Memphis Minnie was a blues icon who made an undeniable mark on American music and influenced musicians like Bonnie Raitt and Led Zeppelin.
Born in 1897 as Lizzie Douglas, she was a pioneer of electric guitars and prolific composer who wrote nearly 200 songs in her career. She was a rare talent that defied musical style and blasted gender expectations as a self-sufficient woman who was at once feminine and aggressive in her pursuits.
Douglas was born in New Orleans, Louisiana and lived in Walls, Mississippi then Brunswick in Shelby County, Tennessee. At 13 years old, she ran away from home and headed to Memphis where she began performing on the corners of Beale Street as a singer, guitarist, and banjo player.
Her performances earned her a spot with Ringling Brothers Circus. She toured the South with them from 1916-1920 before returning to Beale and reclaiming her spot as a mainstay of its thriving blues scene under the stage name "Kid Douglas."
She recorded her first hit song, “Bumble Bee," in 1930 with her second husband and fellow musician, "Kansas" Joe McCoy. On that record, she used the name “Memphis Minne.”
Memphis Minnie Heads North
Like many Black musicians at the time, Douglas and McCoy moved to Chicago and soon made a name for themselves on its vibrant blues scene.
Chicago blues players were famous for their “head cutting” contests or competitions where one blues player tried to outplay or out-sing another. Minnie often defeated the best of the best, including Bill Bronzy and Tampa Red.
She and her husband recorded some of her best-known works in the early to mid-1930s, including, “My Butcher Man,” “Good Biscuits,” “Moanin’ the Blues,” and the haunting “When the Levee Breaks.”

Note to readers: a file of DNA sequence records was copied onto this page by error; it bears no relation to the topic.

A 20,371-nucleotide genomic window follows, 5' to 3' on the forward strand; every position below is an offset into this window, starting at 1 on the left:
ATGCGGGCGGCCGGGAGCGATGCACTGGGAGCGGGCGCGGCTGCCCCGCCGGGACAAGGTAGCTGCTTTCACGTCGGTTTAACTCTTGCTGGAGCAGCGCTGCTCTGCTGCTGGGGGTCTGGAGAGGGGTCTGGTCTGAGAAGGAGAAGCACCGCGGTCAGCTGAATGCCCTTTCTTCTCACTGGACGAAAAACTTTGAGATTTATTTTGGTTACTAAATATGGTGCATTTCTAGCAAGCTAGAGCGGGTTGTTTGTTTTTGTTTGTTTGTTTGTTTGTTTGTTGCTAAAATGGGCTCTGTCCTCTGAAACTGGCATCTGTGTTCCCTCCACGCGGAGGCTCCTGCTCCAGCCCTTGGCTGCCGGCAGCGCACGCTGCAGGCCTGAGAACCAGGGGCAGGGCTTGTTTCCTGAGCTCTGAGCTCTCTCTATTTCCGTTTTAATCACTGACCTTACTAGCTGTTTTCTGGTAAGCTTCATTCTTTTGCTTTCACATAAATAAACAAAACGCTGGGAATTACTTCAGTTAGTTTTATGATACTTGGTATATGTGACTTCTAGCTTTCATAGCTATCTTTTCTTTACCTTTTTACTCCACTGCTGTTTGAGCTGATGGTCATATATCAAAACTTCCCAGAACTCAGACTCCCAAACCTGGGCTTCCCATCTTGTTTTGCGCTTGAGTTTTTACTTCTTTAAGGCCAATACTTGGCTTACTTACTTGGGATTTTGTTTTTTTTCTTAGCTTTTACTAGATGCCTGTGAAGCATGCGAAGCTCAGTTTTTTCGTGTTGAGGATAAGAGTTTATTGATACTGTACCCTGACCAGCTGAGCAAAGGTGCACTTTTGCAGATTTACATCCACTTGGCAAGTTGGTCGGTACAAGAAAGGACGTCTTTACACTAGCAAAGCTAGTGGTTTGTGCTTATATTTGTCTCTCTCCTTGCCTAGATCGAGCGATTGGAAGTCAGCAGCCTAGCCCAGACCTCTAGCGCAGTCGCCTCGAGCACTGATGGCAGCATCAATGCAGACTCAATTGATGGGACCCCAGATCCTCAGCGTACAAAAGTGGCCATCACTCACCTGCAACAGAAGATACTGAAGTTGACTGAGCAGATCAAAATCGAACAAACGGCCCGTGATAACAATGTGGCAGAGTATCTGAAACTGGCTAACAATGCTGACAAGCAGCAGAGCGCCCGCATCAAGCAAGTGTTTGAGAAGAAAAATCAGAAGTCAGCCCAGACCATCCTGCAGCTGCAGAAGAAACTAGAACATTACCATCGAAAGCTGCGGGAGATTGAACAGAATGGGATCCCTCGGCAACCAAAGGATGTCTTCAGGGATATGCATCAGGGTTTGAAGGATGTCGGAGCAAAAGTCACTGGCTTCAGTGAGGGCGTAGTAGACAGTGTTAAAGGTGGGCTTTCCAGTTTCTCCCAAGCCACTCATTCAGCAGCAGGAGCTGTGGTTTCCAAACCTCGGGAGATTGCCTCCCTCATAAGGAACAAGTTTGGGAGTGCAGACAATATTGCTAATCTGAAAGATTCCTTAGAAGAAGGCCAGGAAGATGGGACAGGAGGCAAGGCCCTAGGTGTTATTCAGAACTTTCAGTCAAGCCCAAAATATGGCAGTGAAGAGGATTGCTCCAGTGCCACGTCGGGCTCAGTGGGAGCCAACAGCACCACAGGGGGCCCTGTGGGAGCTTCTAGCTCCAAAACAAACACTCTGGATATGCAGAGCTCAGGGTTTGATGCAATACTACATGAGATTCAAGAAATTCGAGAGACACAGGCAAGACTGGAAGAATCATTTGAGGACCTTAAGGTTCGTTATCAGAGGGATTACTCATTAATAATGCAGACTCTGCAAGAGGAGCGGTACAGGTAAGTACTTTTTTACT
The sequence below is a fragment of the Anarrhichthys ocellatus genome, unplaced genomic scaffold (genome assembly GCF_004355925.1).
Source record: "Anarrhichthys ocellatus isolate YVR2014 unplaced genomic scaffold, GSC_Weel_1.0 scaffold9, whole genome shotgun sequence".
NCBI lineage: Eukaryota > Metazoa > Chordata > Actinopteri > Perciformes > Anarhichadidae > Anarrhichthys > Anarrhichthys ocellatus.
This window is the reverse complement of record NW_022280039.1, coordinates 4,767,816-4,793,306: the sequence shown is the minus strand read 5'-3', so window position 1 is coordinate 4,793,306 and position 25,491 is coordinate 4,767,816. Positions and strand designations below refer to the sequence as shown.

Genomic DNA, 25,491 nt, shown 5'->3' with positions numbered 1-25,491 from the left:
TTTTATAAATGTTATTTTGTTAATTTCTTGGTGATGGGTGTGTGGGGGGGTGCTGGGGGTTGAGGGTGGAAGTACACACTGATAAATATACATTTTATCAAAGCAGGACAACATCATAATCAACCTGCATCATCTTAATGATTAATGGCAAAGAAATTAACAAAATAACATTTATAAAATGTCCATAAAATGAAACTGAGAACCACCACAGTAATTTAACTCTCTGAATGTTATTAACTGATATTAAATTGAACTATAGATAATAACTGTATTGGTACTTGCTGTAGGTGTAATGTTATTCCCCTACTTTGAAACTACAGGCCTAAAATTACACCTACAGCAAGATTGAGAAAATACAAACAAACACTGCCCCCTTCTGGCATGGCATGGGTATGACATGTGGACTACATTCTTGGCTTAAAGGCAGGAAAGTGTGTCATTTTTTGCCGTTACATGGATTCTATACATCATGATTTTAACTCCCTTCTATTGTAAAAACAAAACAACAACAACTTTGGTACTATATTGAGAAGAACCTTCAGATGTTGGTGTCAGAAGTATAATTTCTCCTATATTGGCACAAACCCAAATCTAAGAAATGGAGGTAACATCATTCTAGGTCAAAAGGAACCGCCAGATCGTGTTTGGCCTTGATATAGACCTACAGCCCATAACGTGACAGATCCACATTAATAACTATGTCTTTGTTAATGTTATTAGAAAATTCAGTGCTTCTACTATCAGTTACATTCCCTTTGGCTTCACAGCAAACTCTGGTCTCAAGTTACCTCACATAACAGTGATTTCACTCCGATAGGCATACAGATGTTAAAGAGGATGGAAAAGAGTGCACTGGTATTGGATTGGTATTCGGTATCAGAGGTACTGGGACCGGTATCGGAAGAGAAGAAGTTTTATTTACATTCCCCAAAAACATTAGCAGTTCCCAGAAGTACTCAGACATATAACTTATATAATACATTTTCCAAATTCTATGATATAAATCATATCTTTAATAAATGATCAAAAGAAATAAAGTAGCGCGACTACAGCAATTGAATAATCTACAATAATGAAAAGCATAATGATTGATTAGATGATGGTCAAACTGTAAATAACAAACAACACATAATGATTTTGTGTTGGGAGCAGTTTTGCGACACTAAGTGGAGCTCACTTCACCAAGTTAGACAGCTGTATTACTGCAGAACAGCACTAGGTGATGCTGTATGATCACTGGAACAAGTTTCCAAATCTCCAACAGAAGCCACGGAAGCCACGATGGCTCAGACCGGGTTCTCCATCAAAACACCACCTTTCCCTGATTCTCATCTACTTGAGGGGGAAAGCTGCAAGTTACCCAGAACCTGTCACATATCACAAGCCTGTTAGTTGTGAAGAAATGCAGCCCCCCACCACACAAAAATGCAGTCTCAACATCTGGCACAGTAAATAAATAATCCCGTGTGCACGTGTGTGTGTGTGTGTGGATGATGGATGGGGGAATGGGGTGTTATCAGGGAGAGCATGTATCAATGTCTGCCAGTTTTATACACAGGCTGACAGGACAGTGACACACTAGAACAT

Their marriage ended in 1935, reportedly due to McCoy’s jealousy of her popularity.
She later married musician Earnest Lawlers, with whom she also collaborated for several years. Lawlers dedicated his song, “Key to the World” to Douglas.
Long before Muddy Watters and Jimi Hendrix plugged in, Douglas was using early electric guitars so that she could be heard above the raucous, intoxicated crowds at her gigs. Her electric work can be heard on her tune, “Me and My Chauffeur Blues.”
Douglas had a distinctive style and was fond of using nontraditional tuning settings on her guitars, which changes the sound of chords and can make it easier to play complex chords with fewer fingers.
She used an intricate finger style in her playing that was impressive to watch and hear live. The famed Harlem Renaissance writer Langston Hughes described her guitar playing as "a musical version of electric welders plus a rolling mill."
Douglas and Lawlers returned to Memphis in 1958. They stopped recording and rarely performed. Most Black blues musicians were grossly underpaid so despite their prolific careers, the couple lived in poverty at 1355 Adelaide Street in South Memphis. The home, which sits just 1.5 miles from Aretha Franklin's birthplace, has since been demolished.
Douglas spent her last years in Jell Nursing Home, where she died from a stroke in 1973. She was laid to rest in the New Hope Baptist Church Cemetery in Walls, Mississippi.
Across her career, Memphis Minnie released over 180 songs on various labels like Columbia Records, Decca, Bluebird, Okeh, and Checker. Her songs have been covered or adapted by numerous artists including Led Zeppelin, who reworked "When The Levee Breaks."
Perhaps her tombstone, which was purchased by musician Bonnie Raitt, best sums up her influence:
“The hundreds of sides Minnie recorded are the perfect material to teach us about the blues. For the blues are at once general, and particular, speaking for millions, but in a highly singular, individual voice. Listening to Minnie's songs we hear her fantasies, her dreams, her desires, but we will hear them as if they were our own."